I take it as quite definite that in our candidature for the Council we shall be opposed by Australia which will have the support of Great Britain. Now even if Australia were still under the Bruce4 regime, I would not be in favour of going up against her. It seems to me that we are perhaps too inclined to think that other nations regard these questions through the same glasses as we do. Our view may be right, but we must be prepared for other nations, which have not had our opportunities of judging, taking the wrong view, and in an election like that contemplated it is their view and not ours which is going to count. I would say that their view would be, prima facie, in a contest between Ireland and Australia for membership of the Council, that the latter, quite apart even from British support, would have right on its side. After all Australia is a continent. It may justly claim to speak for a very large territory which has hitherto been unrepresented on the Council. I do not think that they would treat our claim to have a better right to representation than this continent, owing to our independent line at Geneva, very seriously.

    I am still more confirmed in this view since the fall of the Bruce Administration. The decision to oppose Australia was of course taken before the change of Government. It would seem to me that the advent of the Labour Government, manned to a certain extent by people of Irish descent, and by no means likely to follow in the imperialistic path of its predecessor, makes a very serious difference and necessitates the reconsideration of this decision. No doubt this has been done, but it is difficult for the ordinary observer to grasp the reasons why the decision should be maintained.

    Probably the chief reason remains the determination to break through the so-called rule of seniority. As I said, I am in entire agreement with this. I only question whether the occasion and the tactics are wise, and whether we are not unnecessarily risking too much in order to attempt the destruction of this rule. It seems to me that by exercising some patience we shall be able to destroy the seniority rule without any risk. In 1933, according to the so-called principle of seniority, it would be New Zealand's term to go up, a state which is not only territorially insignificant but has never taken any prominent part in League work. If we wait to oppose her, we have an infinitely better chance of doing so successfully and incidentally of winning a seat on the Council.

    For I presume we do not expect to win this seat in 1930. I write in this matter of course under correction as I have no inside information, but from past experience it would seem to me that the very most we could hope to do would be to secure sufficient votes in order to keep Australia off the Council and let in a third candidate. That we would thereby be doing a service to Dominion Status or to Ireland I very gravely doubt. We may not even succeed in achieving this, and Australia, backed by Great Britain, may be elected in spite of us. If one can judge by the prestige which Great Britain enjoys among the ranks of the Diplomatic Corps here in Berlin, there does not seem to be the least likelihood of a break away from her at Geneva large enough to secure our election, no matter what individual ministers may say in private conversation. For example I think it exceedingly unlikely, unless political circumstances change in the meantime, that we shall get Germany's vote in 1930 even though we apparently got it in 1926. And thus, whether we keep Australia out or not, we are likely to be beaten in our own candidature - and for the second time. The first beating was necessary and it won the battle. The second, it seems to me, will win nothing and will merely result in a fall of prestige. It may even give us the reputation of being a chronically unsuccessful candidate and in internal politics it will provide 'The Irish Times' with material for ponderous tilts at the Government.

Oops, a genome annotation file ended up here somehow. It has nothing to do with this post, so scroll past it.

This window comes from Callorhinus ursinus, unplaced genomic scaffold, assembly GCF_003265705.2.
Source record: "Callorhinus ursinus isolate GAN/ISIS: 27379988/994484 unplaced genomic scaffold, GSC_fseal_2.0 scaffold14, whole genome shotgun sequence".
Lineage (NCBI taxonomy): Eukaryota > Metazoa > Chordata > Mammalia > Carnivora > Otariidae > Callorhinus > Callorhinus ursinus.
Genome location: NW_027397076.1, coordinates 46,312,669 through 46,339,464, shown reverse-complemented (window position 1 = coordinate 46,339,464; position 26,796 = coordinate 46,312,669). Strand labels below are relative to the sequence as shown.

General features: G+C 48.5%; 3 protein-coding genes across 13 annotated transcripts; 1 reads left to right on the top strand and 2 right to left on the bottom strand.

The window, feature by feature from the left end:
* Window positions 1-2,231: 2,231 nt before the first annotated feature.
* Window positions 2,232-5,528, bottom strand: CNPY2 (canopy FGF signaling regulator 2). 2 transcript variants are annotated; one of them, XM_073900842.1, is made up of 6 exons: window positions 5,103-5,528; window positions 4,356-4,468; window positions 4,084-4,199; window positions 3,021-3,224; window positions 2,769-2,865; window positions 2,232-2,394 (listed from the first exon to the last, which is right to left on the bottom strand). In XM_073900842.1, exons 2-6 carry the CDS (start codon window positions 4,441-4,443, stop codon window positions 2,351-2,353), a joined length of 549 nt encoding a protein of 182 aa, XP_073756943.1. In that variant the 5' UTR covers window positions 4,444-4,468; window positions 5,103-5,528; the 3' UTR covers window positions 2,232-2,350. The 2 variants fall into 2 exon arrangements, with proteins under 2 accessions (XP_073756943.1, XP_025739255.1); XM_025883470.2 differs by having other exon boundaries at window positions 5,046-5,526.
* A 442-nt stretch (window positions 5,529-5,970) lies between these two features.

If we wait to fight New Zealand in 1933 I think we should avoid all this. We could make it perfectly clear that we repudiate the so-called rule of seniority immediately. But we could, I think, with dignity and no surrender of principle whatever agree to waive our candidature this time in favour of Australia in deference to the important territorial interests represented by that State, but without prejudice to our repudiation of the seniority principle. We could also at the same time give definite notice to the Commonwealth and to the Members of the League of our intention to go up for the Council in 1933. Apart from the fact that even if New Zealand opposed us we should have a much less formidable rival, this would give us ample time to prepare our campaign. I am inclined to believe that as far as the Commonwealth is concerned we should have a walk-over and might reckon at least on British neutrality. This would assure us a seat on the Council.

    As, in the absence of any indication to the contrary, I regard our defeat in the election as certain, I do not think it necessary to discuss the possible effects which a seat on the Council might have on our domestic politics. But it may be no harm to point out that the General Election of 1932 would come during our period of membership. If there should be a change of Government as a result of this I can foresee a very awkward situation arising for everyone concerned with Ireland's policy towards the Commonwealth and the League. On the other hand if we wait till 1933 the political situation at home will be perfectly clear.

[initialled] D.A.B.

1 Possibly No. 322 above.

2 Leo T. McCauley.

3 Timothy Cleary (1882-1967), Assistant Secretary, Revenue Commissioners (1923-37).

4 Stanley M. Bruce, Prime Minister of Australia (1923-29).